There are six species of Rhodohypoxis, and they originated in the Drakensberg Mountains of southern Africa. Despite the somewhat daunting name, these small plants are very attractive, having blade-like leaves and pink or white flowers. The striking feature of most of these plants is that the flowers appear to have no centre, because the petals are arranged in such a way that they hide the reproductive systems.
The most common species is Rhodohypoxis baurii. There are many varieties of this type available in cultivation and they can quite often be found for sale in garden centres, in the alpine plant section. The flowers may be any colour from white to deep pink. The flowers generally have six petals, although there are double and semi-double varieties with up to 12 petals. The leaves are thin, grey-green, grooved spikes covered in soft hairs that catch and retain moisture from the air.
Plants in this species can grow up to 10cm (4in) in height. They have an active growing season in spring, then they flower through spring and summer (removing the faded flowers encourages more to grow). In late summer the leaves start to die down, and there is a dormant period in winter when the plants cannot be seen above the ground.
Rhodohypoxis milloides is the tallest species, growing up to 15cm (6in) high. During the growing season it has bright green leaves and deep pink flowers that continue to be produced until late summer. It can occasionally be found in garden centres, but is readily available from specialist nurseries and plant fairs.
Rhodohypoxis deflexa grows to about 7.5cm (3in) high and has pale pink flowers. It can occasionally be found in garden centres, but is available from specialist growers.
Rhodohypoxis thodiana is small, being less than 5cm (2in) in height, with dark green leaves. White flowers are produced from early spring through to early summer. It is available from specialist nurseries.
Rhodohypoxis incompta is rare and is found close to the summits of the Drakensberg Mountains. They are small, growing to a maximum of 5cm (2in), but have relatively large pink flowers that appear in winter, before the leaves grow.
Rhodohypoxis rubella is rare, and is found at the summits of the Drakensberg Mountains (up to 3,300m above sea level) - these plants only grow about 3cm (11½in) in height and the leaves are very thin. They also flower in winter, before the leaves appear, and the flowers are small and pale pink.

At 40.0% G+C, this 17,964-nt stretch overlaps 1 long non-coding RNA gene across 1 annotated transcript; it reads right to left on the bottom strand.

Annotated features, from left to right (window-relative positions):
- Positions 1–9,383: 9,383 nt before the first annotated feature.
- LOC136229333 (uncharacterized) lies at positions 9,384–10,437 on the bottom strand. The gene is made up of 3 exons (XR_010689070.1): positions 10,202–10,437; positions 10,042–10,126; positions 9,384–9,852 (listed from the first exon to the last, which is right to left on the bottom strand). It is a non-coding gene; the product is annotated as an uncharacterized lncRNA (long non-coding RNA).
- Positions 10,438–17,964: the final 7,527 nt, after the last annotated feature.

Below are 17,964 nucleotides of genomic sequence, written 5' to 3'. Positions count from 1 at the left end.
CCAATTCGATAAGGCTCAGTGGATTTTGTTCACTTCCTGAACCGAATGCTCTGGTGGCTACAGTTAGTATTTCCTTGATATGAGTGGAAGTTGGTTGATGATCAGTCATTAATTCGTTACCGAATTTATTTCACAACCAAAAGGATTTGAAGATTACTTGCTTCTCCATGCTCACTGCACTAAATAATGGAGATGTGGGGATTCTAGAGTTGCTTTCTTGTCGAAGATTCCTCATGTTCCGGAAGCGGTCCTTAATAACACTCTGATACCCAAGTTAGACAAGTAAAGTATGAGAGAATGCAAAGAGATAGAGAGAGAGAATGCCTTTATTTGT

Given their mountainous heritage, these plants require similar conditions to succeed in a garden setting. Planted in well-drained soil1 in sun or partial shade2, they can withstand a range of temperatures, but they need to be well watered in spring/summer and require dry conditions in winter.
Rhodohypoxis baurii is fairly hardy, and can survive a winter outdoors in the UK provided the ground is dry enough to prevent the tubers from rotting. For added security, you could grow the plants in pots and then move them into a cool greenhouse or cold frame in winter to protect them from frost and damp.
If you like Rhodohypoxis and it likes your garden, you can get more plants in three different ways.
Although the stamens and styles of the reproductive system are not always visible, they are present in the flowers. If the flowers are cross-pollinated by a small insect, or a human with a small paintbrush, a few seeds will form at the base of each flower. If these are harvested in autumn and sown in spring, new leaves will form within two months, and the plant will flower two years later.
If you don't mind more of the same, rather than the surprise variation that cross-pollination can produce (or you don't want to wait two years for more flowers) there are two options. You can dig up the tubers during the dormant period, split them apart and plant them in different places, keeping them dry ready for regrowth in spring. Alternatively, you can dig up the plant during the growing period, separate the leaves into clumps according to which tuber they are attached to, and plant each clump in a different place. Water them thoroughly after replanting. They should then settle in and continue growing and flowering well.